Wednesday, June 27, 2012
Playoff impact on Big East
By Andrea Adelson
Now that the framework for a college football playoff has been rubber-stamped, we are again left to wonder how these historic changes affect the Big East.
I would love to give you the league perspective, but Big East interim commissioner Joe Bailey has not issued any comments just yet. As I explained last week, the Big East essentially got only one thing it wanted out of this -- a four-team playoff. That is a pretty huge and historic deal, no question.
More access is good for the Big East. The commonly held belief is that an undefeated Big East team would find itself in a four-team playoff. Let us remember that the Big East has had a top-four finish in the final BCS standings more recently than the ACC and Big Ten. So I see the bright side there.
But here is where things might get just a tad complicated.
The Big East wanted conference champions only. No dice. The Big East did not want a selection committee. No dice.
So what the league is left with is the real possibility it could be on the outside looking in, even with an undefeated team in the final top four. Again.
Coach Brian Kelly, right, and QB Tony Pike helped Cincinnati to an unbeaten 2009 regular season.
I present to you an interesting piece ESPN Insider Travis Haney recently wrote. He takes a look at the 2009 season and how a selection committee may have chosen a four-team playoff. You all remember Cincinnati went undefeated and finished No. 3 in the final BCS standings. Most all of us have assumed Cincinnati would have been a no-brainer to get in.
But take a look at the teams in the final top six. Five teams went undefeated, including Boise State. Then you have a Florida team that went 12-1, with its only loss in the SEC title game to Alabama. Haney argues that Cincinnati would have been left out of the mix. There are some great quotes Haney uses to back up his conclusion.
I think Florida, even after getting stomped in the SEC title game, would have easily gotten in. The Gators were No. 1 for the entire season, until their loss to Alabama. And they also had Tim Tebow. Same argument that held for Alabama and LSU this year would have held for Alabama and Florida that season. I can just hear the chatter now -- should Florida really be penalized for being second-best in the best, best, best, most amazing conference in America?
So the fourth and final spot would have come down to Cincinnati and TCU. And I don't think that would have been a slam-dunk decision. First of all, TCU was ranked ahead of Cincinnati in the AP and coaches' polls. Those polls will still be around for a selection committee to consult; the BCS standings are gone. Look at strength of schedule and quality wins -- TCU beat Clemson, Virginia, Utah and BYU. Cincinnati beat Oregon State, USF, Pitt and West Virginia.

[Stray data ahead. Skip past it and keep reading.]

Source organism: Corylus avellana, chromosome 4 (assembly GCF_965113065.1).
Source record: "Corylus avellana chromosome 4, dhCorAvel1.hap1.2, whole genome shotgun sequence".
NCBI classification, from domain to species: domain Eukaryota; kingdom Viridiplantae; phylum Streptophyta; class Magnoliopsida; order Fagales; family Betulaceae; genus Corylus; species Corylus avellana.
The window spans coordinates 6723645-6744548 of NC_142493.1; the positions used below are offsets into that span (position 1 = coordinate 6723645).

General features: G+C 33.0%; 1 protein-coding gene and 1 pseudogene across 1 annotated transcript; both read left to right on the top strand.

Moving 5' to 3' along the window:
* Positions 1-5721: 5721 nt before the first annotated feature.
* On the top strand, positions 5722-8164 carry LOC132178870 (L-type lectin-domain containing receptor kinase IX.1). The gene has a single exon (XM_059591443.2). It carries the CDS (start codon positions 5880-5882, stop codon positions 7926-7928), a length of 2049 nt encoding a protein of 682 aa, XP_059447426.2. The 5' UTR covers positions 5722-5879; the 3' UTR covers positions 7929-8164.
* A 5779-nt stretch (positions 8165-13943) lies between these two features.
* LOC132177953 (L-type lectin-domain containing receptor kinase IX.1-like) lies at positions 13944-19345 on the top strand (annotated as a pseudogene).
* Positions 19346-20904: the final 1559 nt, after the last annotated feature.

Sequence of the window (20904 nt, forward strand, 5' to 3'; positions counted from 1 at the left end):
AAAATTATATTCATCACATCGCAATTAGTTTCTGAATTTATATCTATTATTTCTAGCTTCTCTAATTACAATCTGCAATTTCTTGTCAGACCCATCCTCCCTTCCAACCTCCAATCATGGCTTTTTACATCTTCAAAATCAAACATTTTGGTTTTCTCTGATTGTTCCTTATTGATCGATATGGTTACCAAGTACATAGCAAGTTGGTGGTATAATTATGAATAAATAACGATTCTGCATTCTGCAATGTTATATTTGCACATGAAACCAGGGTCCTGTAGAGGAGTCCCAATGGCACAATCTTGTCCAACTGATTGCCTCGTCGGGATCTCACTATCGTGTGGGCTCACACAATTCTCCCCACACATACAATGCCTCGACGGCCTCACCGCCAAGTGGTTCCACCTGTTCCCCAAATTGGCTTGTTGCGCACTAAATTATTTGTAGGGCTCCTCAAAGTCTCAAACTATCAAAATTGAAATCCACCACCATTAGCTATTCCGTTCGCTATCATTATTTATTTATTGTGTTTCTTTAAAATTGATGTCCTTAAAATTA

It is not impossible to believe the Bearcats would have been left out, despite an undefeated season. Future Big East member Boise State would have been as well.
So you see, there are no guarantees for the Big East moving forward, particularly if there are years when there are many undefeated teams, or years when there are no undefeated teams. What does not change is the Big East MUST go undefeated to have any shot. Then the league has to hope it has played a strong enough nonconference schedule, and has quality wins over Top 25 teams. Then it has to hope its potential representative has a modicum of national respect and is ranked in the top two of the final polls.
Why top two? Because it is a lot easier to justify leaving out teams ranked Nos. 3 or 4.
I hear the argument that the pressure and scrutiny on the selection committee will be too great for it to overlook an undefeated team from a conference like the Big East. The skeptic in me says otherwise. I can hear the justification of bringing in a one-loss SEC team over an undefeated Big East team because of superior strength of schedule. Most any decision can be justified. Just ask the NCAA hoops selection committee.
There is never going to be a perfect system. The powerful forces in college football have seen to it that their interests are somewhat protected with a selection committee. The Big East did not want this type of format to select the final four teams, but there is no choice.
Now we wait and see whether access really has changed.